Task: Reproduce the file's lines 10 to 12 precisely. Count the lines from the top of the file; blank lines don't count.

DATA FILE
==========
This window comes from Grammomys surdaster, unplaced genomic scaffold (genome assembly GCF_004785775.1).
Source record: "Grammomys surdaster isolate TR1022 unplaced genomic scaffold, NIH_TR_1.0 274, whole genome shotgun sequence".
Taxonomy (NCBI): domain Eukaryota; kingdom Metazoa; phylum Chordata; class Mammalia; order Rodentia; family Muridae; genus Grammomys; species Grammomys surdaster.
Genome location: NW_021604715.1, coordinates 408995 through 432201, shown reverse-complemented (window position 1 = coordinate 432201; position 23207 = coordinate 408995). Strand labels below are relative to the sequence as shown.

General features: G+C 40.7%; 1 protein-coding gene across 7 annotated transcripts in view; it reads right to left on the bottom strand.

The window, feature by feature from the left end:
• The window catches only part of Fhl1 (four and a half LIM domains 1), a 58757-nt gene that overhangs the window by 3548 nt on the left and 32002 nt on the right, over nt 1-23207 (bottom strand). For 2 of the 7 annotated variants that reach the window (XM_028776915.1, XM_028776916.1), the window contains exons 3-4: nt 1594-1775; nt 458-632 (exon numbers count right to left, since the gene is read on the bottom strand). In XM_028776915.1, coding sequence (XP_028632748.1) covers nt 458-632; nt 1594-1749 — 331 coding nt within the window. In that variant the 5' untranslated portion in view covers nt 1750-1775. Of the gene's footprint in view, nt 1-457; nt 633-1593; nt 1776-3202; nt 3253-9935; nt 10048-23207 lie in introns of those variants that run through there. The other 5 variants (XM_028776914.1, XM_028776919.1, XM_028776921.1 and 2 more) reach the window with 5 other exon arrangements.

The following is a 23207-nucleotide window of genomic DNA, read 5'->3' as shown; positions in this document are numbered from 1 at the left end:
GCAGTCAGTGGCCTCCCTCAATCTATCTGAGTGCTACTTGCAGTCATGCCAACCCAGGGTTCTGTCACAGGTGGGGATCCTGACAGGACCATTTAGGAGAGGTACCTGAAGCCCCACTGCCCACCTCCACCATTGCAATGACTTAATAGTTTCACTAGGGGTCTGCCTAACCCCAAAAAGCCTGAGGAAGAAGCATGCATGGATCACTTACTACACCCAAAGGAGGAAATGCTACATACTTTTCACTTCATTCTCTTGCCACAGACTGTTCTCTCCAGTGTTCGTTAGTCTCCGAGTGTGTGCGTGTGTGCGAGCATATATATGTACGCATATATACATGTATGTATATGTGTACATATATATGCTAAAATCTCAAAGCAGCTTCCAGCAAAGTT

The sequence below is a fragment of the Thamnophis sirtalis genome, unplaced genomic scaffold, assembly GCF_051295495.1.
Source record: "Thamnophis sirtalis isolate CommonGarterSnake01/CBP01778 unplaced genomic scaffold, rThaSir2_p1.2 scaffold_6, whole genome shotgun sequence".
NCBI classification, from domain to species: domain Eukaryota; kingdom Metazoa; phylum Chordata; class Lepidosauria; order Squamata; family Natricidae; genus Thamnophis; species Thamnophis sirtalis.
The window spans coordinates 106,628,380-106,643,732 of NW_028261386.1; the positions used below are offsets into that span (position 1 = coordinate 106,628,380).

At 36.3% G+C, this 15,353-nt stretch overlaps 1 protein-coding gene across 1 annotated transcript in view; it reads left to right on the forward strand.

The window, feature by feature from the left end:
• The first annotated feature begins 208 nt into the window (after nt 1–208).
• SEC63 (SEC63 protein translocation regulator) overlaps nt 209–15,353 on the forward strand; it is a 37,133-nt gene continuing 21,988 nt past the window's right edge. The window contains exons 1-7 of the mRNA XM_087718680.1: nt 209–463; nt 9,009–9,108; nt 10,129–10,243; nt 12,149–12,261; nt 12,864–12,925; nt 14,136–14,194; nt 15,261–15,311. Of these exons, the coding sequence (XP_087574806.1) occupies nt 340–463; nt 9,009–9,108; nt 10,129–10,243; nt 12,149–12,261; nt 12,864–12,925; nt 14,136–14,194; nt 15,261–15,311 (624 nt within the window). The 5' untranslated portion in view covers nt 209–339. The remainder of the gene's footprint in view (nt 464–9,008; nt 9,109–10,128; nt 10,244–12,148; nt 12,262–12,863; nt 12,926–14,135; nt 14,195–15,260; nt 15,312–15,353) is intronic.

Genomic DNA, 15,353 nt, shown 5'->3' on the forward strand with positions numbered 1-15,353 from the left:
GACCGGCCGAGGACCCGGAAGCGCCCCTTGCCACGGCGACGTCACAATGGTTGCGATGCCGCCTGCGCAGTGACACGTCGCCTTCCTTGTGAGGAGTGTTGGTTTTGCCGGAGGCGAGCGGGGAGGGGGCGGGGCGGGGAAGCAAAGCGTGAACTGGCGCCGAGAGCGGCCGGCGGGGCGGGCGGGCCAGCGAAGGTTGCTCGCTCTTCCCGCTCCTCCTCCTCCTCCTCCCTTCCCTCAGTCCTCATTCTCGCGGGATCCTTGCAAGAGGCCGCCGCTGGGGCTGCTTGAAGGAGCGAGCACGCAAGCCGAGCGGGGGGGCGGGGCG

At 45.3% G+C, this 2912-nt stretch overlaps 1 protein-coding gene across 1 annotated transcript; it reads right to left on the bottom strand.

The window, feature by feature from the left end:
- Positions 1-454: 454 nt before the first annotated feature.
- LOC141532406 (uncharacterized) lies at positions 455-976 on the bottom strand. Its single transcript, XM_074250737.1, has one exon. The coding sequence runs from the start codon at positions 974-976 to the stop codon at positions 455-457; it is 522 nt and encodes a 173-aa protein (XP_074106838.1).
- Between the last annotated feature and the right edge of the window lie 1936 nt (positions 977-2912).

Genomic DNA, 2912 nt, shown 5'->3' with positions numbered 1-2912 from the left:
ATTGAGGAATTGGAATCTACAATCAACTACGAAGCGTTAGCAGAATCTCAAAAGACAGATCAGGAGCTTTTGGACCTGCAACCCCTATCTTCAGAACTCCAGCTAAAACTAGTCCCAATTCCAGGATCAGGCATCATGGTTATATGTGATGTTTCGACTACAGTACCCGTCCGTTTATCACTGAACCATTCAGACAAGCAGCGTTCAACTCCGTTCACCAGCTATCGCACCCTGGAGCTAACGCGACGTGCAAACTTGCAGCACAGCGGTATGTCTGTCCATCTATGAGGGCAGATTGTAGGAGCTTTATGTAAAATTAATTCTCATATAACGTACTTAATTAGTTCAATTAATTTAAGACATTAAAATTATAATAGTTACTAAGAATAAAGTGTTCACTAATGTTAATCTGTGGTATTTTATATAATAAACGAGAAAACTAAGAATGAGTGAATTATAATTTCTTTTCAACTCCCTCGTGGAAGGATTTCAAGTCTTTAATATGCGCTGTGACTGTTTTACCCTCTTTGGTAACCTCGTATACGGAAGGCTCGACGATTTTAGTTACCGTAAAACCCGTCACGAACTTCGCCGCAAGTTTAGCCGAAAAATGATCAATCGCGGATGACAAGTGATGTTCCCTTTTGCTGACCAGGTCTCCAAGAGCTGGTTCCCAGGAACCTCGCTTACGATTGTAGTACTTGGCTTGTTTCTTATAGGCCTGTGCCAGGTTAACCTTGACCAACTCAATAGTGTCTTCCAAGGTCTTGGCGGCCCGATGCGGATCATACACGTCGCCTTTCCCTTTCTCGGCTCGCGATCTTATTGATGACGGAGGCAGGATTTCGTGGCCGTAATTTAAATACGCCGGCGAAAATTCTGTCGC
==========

The sequence below is a fragment of the Thamnophis sirtalis genome, unplaced genomic scaffold, assembly GCF_051295495.1.
Source record: "Thamnophis sirtalis isolate CommonGarterSnake01/CBP01778 unplaced genomic scaffold, rThaSir2_p1.2 scaffold_6, whole genome shotgun sequence".
NCBI classification, from domain to species: domain Eukaryota; kingdom Metazoa; phylum Chordata; class Lepidosauria; order Squamata; family Natricidae; genus Thamnophis; species Thamnophis sirtalis.